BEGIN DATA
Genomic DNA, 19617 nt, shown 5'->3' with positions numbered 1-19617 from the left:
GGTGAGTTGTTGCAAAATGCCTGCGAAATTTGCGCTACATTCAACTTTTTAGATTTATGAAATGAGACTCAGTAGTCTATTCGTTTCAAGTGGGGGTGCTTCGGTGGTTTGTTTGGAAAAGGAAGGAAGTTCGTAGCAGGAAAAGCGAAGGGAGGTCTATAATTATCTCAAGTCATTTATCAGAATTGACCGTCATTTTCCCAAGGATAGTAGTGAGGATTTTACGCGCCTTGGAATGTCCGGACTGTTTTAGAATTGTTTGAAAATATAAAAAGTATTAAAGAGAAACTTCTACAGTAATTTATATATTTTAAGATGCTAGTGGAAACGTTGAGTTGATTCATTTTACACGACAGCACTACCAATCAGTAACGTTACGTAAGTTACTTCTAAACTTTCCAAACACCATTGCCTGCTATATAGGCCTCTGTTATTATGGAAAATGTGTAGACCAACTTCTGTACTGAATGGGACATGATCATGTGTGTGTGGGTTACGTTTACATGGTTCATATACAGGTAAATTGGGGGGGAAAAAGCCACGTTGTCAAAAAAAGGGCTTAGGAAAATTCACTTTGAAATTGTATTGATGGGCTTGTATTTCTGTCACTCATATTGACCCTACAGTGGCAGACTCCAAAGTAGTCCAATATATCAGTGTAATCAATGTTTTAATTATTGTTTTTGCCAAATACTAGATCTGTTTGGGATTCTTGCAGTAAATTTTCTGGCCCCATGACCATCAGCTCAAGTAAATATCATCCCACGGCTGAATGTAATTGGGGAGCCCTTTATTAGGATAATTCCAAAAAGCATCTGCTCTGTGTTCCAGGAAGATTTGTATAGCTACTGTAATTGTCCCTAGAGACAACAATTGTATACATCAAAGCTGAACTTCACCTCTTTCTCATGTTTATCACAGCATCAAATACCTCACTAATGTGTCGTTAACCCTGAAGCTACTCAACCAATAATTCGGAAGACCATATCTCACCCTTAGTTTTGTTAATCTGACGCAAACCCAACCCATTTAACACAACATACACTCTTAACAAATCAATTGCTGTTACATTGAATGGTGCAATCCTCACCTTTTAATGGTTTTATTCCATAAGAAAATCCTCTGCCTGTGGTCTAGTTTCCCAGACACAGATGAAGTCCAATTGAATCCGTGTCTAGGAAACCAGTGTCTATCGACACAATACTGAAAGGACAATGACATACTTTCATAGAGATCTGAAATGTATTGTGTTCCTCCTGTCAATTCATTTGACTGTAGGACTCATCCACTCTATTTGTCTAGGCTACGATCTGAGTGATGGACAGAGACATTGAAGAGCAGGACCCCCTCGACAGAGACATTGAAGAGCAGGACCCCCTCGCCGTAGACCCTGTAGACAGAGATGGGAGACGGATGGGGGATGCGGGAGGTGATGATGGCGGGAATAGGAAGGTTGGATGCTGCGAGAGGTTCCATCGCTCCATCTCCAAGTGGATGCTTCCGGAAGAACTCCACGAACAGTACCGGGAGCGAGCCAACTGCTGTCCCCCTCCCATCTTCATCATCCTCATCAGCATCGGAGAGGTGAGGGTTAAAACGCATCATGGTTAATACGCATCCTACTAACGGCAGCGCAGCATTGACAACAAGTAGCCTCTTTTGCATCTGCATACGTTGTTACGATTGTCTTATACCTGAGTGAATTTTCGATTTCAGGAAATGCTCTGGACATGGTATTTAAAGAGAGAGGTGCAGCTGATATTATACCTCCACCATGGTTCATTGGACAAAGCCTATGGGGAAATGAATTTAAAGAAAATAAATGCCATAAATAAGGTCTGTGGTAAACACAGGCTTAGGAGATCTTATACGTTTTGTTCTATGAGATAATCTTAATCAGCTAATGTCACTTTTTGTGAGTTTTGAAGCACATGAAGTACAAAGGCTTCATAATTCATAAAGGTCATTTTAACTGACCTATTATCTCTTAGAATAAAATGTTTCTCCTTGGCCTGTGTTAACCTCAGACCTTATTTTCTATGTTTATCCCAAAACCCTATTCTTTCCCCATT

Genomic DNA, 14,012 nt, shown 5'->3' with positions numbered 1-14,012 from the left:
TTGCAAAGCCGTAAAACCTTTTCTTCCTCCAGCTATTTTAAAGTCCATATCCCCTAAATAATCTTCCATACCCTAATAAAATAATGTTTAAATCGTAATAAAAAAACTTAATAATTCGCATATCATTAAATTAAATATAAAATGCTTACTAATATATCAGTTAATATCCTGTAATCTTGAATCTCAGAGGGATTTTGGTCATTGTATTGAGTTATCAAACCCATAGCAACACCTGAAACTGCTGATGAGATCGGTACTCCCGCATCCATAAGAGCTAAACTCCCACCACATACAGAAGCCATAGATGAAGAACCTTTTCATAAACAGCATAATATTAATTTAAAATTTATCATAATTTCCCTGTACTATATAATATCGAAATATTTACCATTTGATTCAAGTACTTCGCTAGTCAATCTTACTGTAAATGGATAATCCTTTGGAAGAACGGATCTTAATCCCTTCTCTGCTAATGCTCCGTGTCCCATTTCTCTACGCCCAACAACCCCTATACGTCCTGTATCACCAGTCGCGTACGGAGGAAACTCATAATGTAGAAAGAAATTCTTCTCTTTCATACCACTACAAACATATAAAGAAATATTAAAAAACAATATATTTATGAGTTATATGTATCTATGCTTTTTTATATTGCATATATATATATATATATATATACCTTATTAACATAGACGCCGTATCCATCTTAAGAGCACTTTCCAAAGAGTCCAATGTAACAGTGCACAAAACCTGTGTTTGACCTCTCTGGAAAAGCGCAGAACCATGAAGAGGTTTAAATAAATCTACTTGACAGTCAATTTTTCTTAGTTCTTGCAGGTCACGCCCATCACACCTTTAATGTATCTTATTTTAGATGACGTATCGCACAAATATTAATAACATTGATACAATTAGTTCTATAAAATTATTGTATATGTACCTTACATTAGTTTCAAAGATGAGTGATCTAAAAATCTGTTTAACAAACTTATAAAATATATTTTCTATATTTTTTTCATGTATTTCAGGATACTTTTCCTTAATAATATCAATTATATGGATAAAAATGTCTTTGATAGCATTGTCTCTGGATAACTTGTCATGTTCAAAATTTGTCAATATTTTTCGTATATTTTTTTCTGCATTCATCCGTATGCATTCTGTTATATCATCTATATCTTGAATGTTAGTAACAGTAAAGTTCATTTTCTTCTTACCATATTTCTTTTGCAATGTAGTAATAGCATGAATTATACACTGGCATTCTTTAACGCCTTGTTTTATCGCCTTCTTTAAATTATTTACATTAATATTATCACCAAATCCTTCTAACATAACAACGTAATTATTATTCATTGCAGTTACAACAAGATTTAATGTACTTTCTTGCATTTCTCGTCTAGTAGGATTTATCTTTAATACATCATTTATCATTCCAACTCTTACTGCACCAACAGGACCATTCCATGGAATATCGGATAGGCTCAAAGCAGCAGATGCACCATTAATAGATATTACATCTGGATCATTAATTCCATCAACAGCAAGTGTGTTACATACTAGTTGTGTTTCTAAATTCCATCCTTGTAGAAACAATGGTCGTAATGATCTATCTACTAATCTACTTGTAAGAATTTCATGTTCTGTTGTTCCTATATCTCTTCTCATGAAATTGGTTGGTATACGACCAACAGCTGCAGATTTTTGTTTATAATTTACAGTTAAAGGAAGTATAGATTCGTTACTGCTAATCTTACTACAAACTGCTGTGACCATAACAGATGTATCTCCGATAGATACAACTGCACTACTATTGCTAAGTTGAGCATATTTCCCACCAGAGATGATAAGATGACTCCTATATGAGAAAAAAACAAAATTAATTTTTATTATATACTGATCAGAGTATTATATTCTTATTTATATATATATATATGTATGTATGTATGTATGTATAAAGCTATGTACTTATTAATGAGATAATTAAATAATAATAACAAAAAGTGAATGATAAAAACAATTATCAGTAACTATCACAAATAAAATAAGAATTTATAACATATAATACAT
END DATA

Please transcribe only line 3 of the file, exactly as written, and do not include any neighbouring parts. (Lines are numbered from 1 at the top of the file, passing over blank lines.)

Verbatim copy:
Genomic DNA, 14,012 nt, shown 5'->3' with positions numbered 1-14,012 from the left: